According to legend, Jaime St. James and Tommy Thayer met sometime in the mid-'70s, when their respective high-school marching bands played a Rose Festival parade. Thayer played sax for Sunset, while St. James played drums for Cleveland.

Maybe it was fate, or maybe it was Rose Festival magic, but that day the saga of one of Portland's most underappreciated rock-and-roll legends began.

In the '80s, heavy metal ruled. Black 'N Blue came closer to donning the fearsome iron crown of metal stardom than any other Portland band. You may never have heard of them, brothers and sisters, but once they were kings.

After St. James and Thayer hooked up, St. James traded his drum sticks for vocal duties. The two recruited drummer Pete Holmes, a Madison High School track star, and bassist Patrick Young, whose older brother Steve was the band's roadie. Jef "Woop" Warner, a longtime friend of Young's from Lake Oswego High, joined the band as the second guitar player. The name Black 'N Blue was chosen. The rest was history--of a certain kind.

Portland's early-'80s music scene didn't exactly roll out the red carpet for hard-rock bands that weren't national touring stars like Van Halen or UFO. With few opportunities to play beyond opening for local acts like Sequel at the Last Hurrah or Key Largo, BNB decided to test the waters in Los Angeles, ground zero for the '80s metal scene.

In 1983 in L.A., Black 'N Blue quickly built a sizable fan base in the scene that spawned the likes of Mštley CrŸe. Don Dokken, lead singer of Dokken, was so impressed with BNB's powerhouse live show, he produced a demo for the band, leading to a deal with Geffen Records. "We were one of the first bands out of L.A. to get signed," recalls Young, "but one of the last to put out their album."

Rather than rush into the studio, BNB decided to wait until producer Dieter Dierks was done working with the Scorpions on Love at First Sting. By the time the band's debut finally arrived in 1984, Black 'N Blue appeared to be riding the metal invasion's war wagon rather than leading it. The album was as strong as that of their contemporaries, and their debut single, "Hold on to 18," remains a classic rock anthem of intentionally arrested development. But despite the power of their live shows and studio recordings--two of which were produced by KISS' Gene Simmons--the band never broke out in a big way. In 1989, after recording four albums and touring with such acts as KISS, Dio and Whitesnake, Black 'N Blue decided to call it a day.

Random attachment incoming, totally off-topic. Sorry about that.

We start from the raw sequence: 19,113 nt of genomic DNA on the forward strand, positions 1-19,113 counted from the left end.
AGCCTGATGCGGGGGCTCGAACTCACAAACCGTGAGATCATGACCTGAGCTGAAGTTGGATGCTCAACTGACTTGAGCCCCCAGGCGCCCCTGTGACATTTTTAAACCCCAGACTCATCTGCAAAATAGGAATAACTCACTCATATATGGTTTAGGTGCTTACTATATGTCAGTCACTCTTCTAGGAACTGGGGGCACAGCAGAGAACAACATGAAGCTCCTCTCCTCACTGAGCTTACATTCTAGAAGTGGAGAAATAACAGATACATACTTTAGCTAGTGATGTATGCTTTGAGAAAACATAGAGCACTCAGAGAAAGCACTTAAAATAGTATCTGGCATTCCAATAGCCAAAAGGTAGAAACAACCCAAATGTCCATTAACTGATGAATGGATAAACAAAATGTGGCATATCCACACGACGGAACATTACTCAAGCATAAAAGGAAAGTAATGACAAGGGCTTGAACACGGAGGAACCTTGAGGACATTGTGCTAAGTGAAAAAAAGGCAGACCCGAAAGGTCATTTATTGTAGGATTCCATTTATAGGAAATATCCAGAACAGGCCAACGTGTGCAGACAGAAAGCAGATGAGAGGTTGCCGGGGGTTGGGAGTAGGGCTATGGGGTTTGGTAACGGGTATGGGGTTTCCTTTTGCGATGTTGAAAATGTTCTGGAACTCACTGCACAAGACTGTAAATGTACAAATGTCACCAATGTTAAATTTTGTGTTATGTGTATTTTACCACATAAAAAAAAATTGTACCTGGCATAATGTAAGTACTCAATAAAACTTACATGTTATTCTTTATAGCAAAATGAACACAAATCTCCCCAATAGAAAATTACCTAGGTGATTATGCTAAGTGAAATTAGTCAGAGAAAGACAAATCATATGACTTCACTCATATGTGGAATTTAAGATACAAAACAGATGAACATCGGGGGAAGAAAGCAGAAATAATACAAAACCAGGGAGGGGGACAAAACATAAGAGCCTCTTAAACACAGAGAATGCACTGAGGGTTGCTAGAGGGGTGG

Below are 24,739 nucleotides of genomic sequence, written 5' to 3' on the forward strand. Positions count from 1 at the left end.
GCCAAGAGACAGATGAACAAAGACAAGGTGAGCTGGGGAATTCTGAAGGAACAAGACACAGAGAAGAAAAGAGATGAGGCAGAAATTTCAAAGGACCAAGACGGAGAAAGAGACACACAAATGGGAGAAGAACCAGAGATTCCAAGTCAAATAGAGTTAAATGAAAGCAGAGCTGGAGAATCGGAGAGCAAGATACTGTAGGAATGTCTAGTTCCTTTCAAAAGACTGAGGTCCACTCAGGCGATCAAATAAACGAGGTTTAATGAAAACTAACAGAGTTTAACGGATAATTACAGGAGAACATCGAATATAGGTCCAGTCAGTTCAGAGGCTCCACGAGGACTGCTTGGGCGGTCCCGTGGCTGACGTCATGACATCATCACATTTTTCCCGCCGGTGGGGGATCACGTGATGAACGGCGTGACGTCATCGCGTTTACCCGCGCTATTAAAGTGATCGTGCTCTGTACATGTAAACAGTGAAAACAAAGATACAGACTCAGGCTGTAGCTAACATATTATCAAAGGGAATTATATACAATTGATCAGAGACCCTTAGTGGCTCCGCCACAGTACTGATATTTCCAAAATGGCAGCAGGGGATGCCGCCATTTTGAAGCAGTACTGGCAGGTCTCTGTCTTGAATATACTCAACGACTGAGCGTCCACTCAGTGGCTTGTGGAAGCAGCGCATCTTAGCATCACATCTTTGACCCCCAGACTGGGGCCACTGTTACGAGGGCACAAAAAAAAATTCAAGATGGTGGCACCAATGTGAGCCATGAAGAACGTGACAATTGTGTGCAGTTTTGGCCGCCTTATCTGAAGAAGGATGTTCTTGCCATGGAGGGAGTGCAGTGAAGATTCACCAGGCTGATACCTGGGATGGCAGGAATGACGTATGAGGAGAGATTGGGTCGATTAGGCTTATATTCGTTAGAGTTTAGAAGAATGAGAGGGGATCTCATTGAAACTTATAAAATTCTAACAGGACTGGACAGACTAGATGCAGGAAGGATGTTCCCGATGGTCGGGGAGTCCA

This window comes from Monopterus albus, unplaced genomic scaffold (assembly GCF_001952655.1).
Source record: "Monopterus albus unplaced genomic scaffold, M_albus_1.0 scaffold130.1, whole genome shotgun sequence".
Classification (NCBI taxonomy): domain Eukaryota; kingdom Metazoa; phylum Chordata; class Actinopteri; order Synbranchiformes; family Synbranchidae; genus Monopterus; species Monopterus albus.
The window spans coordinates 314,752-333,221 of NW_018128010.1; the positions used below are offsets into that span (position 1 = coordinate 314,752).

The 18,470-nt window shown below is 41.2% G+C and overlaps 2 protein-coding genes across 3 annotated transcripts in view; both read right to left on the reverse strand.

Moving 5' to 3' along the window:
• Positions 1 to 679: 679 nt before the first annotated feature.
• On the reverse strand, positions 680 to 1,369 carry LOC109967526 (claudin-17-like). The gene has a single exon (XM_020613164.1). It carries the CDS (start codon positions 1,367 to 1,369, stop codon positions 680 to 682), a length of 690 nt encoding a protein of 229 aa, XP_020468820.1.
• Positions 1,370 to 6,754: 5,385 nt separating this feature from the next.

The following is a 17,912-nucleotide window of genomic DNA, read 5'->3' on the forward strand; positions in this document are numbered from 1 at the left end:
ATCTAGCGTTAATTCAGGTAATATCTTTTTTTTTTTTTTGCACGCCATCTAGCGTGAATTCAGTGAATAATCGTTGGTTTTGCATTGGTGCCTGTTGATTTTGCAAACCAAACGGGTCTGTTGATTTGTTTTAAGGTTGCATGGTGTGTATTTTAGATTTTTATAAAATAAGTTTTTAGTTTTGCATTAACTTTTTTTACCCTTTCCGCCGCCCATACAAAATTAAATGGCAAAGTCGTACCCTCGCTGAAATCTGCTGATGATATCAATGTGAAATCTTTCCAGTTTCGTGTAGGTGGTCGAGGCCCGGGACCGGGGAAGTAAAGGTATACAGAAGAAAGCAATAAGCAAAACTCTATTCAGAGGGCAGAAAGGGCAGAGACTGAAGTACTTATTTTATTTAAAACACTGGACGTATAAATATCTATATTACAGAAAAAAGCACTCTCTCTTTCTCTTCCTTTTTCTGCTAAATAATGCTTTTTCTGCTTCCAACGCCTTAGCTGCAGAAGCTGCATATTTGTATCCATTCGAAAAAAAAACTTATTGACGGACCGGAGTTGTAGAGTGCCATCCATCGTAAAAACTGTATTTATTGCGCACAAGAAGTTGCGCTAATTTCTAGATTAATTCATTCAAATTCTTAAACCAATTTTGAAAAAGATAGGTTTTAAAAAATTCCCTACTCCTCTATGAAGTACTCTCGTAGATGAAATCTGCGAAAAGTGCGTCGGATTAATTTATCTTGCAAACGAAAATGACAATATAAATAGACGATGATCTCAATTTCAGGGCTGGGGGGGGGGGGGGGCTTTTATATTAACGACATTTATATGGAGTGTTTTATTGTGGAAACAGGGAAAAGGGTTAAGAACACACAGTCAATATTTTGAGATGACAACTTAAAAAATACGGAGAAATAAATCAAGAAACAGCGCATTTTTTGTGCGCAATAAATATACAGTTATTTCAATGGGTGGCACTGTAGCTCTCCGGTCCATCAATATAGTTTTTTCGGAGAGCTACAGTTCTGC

This weekend, Black 'N Blue will reunite for its first live show since a 1997 gig at Key Largo, the club now known as Ohm. Since the breakup, band members remained friends but went in different directions. Thayer now plays with KISS. St. James tried several other careers, including electrician, before returning to music. Young and Warner, who both moved back to Portland, recently formed AC/DISCO, a cover band that pays tribute to '80s hard rock.

Unlike other '80s retreads that dust off old material to cash in, Black 'N Blue's reunion motives are altruistic rather than mercenary. Sure, longtime fans will have a chance to see the guys back in action (along with other local rockers Sequel and Labansky), but the real purpose of the show is to help raise money for Jeff Young, another brother of bass player Patrick.

Diagnosed with amyotrophic lateral sclerosis (Lou Gehrig's disease) in 1983, Jeff was only given a few years to live. A single father who struggles to get by on Social Security disability, he also receives assistance from Friends of Jeff, a foundation started by friends to help with his needs. Patrick worked with Friends of Jeff to put together the Black 'N Blue reunion show, which will be hosted by none other than Gene Simmons.

With blistering dual lead guitars inspired by bands like Judas Priest and Thin Lizzy, as well as a healthy dose of KISS, Black 'N Blue made its mark on the metal scene that dominated popular music two decades ago. And while the rockers built a solid reputation and fan base, they never reached the heights of fame they hoped for.

"There was a lot of bad timing with Black 'N Blue," says Patrick Young, without regret. Fame and fortune may have eluded the band, but compared to the Quaalude-'n'-Southern Comfort post-fame horror stories of bands like Mštley CrŸe, the tradeoff seems fair.

"I don't have 20 cars--just two," says the bass player turned husband and father. "But I'm happy."

Black 'N Blue

Roseland, 8 NW 6th Ave. 8 pm Saturday, June 14. $20.

KISS bass player Gene Simmons will host the show, which also includes Sequel, Labansky and AC/DISCO.

According to singer Jaime St. James, Black 'N Blue will be recording a new album later this year.